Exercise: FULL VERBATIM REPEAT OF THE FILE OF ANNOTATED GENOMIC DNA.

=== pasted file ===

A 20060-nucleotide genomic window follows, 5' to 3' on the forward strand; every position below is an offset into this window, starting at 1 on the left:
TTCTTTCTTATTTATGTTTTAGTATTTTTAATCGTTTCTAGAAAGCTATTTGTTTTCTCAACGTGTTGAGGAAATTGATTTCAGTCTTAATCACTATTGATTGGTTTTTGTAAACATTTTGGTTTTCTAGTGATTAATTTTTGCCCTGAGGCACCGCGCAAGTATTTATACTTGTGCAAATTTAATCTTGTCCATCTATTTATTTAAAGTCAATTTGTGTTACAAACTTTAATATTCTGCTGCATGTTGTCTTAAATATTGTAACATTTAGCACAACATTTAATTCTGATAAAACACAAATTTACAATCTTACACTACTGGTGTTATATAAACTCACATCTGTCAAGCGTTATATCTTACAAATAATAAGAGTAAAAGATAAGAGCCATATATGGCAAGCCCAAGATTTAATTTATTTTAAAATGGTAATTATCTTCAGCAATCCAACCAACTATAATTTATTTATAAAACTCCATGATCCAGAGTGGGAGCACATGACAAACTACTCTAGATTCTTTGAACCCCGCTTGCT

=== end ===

A 20060-nucleotide genomic window follows, 5' to 3' on the forward strand; every position below is an offset into this window, starting at 1 on the left:
TTCTTTCTTATTTATGTTTTAGTATTTTTAATCGTTTCTAGAAAGCTATTTGTTTTCTCAACGTGTTGAGGAAATTGATTTCAGTCTTAATCACTATTGATTGGTTTTTGTAAACATTTTGGTTTTCTAGTGATTAATTTTTGCCCTGAGGCACCGCGCAAGTATTTATACTTGTGCAAATTTAATCTTGTCCATCTATTTATTTAAAGTCAATTTGTGTTACAAACTTTAATATTCTGCTGCATGTTGTCTTAAATATTGTAACATTTAGCACAACATTTAATTCTGATAAAACACAAATTTACAATCTTACACTACTGGTGTTATATAAACTCACATCTGTCAAGCGTTATATCTTACAAATAATAAGAGTAAAAGATAAGAGCCATATATGGCAAGCCCAAGATTTAATTTATTTTAAAATGGTAATTATCTTCAGCAATCCAACCAACTATAATTTATTTATAAAACTCCATGATCCAGAGTGGGAGCACATGACAAACTACTCTAGATTCTTTGAACCCCGCTTGCT